Cultivating Teacher Agency: How Teachers Persist in the Face of School Mandates

By Hartman, Shana, V | English Journal, November 2016 | Go to article overview

Cultivating Teacher Agency: How Teachers Persist in the Face of School Mandates


Hartman, Shana, V, English Journal


The Story of the Planning Calendar Audit

It's lunchtime, and I'm sitting with Abigail, who is the English department chair, and several other teachers in her department during a heated discussion about the latest school mandate: a planning calendar audit. At East High School, a diverse high school on the outskirts of a large metropolitan city in the southeastern United States, I've been getting to know Abigail and her colleagues in an effort to research how veteran English teachers persist in the face of daily challenges from administration (such as the planning calendar audit). In getting to know Abigail, I've learned how she and her fellow department members have found collegiality as a key means for persisting as teachers. In their minds, they "rule the school," so to speak. They are a highly experienced, confident, and collaborative group that generally, as Abigail explained, get "left alone" by administrators to "do what they want." However, at lunch today Abigail informs me that all teachers now are required by the district to submit planning calendars to the assistant principal of instruction (API) at their school. This is for the "calendar audit" that the school district has decided to begin the following month. I begin asking questions like, "What is a calendar audit?" and "Why are they asking you to do this?" Abigail tells me that their API sent an email to all the teachers explaining how they needed to create planning calendars, where on each day of each month in the school year the teachers must write the objective and activity for the day. The objective must come from the state's standard course of study for each subject and grade level they teach. She also tells me, in an isn't-this-ridiculous-tone, how the teachers must use a standard Microsoft Outlooksized calendar, writing the objective and activity for the day (ex. RL.9-10.2, Analyze central ideas in Chapter 3 of Night) in each one-inch by one-inch square. "Yes, that is ridiculous," I confirm to the group during lunch. The ridiculousness is the idea that any teacher would yet know the exact standard and activity appropriate for a lesson plan months from now combined with the mandate's instructions to write any part of such a lesson plan in such a small space.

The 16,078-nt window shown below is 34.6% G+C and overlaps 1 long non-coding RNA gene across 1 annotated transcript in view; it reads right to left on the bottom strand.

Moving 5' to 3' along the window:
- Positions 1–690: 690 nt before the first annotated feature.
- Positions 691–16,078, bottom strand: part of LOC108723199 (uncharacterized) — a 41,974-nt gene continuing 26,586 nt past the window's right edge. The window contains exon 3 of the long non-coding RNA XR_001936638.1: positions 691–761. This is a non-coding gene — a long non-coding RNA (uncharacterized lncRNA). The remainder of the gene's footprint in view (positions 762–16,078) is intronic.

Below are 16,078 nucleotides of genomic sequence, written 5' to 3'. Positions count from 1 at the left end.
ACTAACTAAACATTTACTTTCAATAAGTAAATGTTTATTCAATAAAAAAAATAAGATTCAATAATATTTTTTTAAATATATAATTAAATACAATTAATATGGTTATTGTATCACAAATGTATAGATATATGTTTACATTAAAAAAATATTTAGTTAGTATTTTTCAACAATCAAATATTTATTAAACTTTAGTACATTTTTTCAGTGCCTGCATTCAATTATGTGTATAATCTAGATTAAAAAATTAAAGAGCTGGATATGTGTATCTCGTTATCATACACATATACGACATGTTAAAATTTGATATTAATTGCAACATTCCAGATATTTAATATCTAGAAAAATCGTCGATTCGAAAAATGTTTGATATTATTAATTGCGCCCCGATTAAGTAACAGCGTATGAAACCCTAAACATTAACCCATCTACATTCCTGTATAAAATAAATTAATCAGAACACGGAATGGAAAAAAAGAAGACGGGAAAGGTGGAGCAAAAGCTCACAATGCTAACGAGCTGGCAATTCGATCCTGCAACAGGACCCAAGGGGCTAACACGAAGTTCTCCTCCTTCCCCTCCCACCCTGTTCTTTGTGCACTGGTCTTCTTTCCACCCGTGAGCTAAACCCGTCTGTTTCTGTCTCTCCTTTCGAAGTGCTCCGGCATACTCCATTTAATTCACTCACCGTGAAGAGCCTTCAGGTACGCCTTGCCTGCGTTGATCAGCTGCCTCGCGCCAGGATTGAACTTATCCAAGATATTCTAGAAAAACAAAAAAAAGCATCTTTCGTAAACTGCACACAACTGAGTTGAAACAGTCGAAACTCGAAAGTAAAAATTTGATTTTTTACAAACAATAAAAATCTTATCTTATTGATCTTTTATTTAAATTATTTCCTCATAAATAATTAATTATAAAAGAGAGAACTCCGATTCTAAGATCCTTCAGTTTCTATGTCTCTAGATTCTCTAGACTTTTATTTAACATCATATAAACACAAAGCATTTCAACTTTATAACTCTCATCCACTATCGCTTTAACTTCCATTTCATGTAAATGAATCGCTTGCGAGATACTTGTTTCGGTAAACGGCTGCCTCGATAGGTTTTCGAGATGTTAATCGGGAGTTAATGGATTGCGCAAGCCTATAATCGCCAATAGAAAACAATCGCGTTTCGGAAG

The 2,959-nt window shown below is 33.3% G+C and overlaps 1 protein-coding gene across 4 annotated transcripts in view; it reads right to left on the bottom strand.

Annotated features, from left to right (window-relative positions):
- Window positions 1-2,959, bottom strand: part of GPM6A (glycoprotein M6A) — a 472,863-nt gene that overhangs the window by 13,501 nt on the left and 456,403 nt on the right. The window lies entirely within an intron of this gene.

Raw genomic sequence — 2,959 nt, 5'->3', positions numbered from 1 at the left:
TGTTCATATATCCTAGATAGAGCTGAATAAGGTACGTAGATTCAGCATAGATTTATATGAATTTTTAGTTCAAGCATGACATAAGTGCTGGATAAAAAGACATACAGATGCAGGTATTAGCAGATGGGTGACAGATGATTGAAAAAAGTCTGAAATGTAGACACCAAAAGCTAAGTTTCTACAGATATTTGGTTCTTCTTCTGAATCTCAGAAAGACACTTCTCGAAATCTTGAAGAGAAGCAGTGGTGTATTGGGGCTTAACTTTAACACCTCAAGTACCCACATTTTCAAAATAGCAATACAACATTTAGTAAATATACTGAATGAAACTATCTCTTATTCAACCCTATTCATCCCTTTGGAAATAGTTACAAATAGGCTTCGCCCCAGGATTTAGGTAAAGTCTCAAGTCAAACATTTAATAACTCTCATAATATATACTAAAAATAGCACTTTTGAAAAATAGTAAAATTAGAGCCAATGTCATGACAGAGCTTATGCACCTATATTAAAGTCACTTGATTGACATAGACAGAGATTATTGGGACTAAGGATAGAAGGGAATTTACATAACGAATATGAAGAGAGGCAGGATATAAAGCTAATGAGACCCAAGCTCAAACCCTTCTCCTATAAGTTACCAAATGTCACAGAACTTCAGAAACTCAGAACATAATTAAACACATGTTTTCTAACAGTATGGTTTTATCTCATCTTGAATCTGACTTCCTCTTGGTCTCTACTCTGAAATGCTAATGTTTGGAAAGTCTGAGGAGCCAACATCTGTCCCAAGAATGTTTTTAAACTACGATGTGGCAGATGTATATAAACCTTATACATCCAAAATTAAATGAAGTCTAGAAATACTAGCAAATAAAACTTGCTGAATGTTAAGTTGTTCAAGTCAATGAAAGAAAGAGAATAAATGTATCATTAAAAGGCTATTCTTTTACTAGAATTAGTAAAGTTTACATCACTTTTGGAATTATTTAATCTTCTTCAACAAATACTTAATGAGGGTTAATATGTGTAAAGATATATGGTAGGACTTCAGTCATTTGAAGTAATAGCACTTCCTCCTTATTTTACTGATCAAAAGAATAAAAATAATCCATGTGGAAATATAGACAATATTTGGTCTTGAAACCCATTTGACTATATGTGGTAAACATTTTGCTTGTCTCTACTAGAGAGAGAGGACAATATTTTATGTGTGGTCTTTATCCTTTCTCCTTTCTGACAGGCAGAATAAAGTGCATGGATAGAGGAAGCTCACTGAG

Abigail is not the first department chair confronted with a well-intentioned but poorly executed mandate from administration. In this article, I explore how teachers, like Abigail and her colleagues, learn to persist in their jobs among such mandates, mandates that most teachers do not find valuable to their position as teachers. Specifically, I present the language of Abigail during this informal, lunchtime department meeting to analyze and illustrate how teachers simultaneously subvert and comply with school mandates by closing their classroom door and doing "what we want" in an effort to persist, as teachers, and continue to teach in the ways they find meaningful. Abigail's story presents a familiar one that I hope to shed new light on in an effort to encourage and support us, as teachers, to open our doors and assert our agency when faced with such mandates.

A Veteran Teacher's Plan: We're Going to "Fake it"

Abigail is a 42-year-old, Caucasian female who has been teaching English at the high school level for 20 years. She obtained her master's degree in English at a large university in the southeastern United States, attended that same university's National Writing Project Summer Institute, and became National Board Certified all within six years of beginning her teaching career. Abigail continued to develop as a teaching professional, earning Advanced Placement (AP) certification, serving as a member of the 10th Grade English Curriculum Development Team, and working as a writing trainer for her district. In 2000, at the first high school where she taught, Abigail was named Teacher of the Year. With experience as English department chair, she also is a mentor for new English teachers at her school. …

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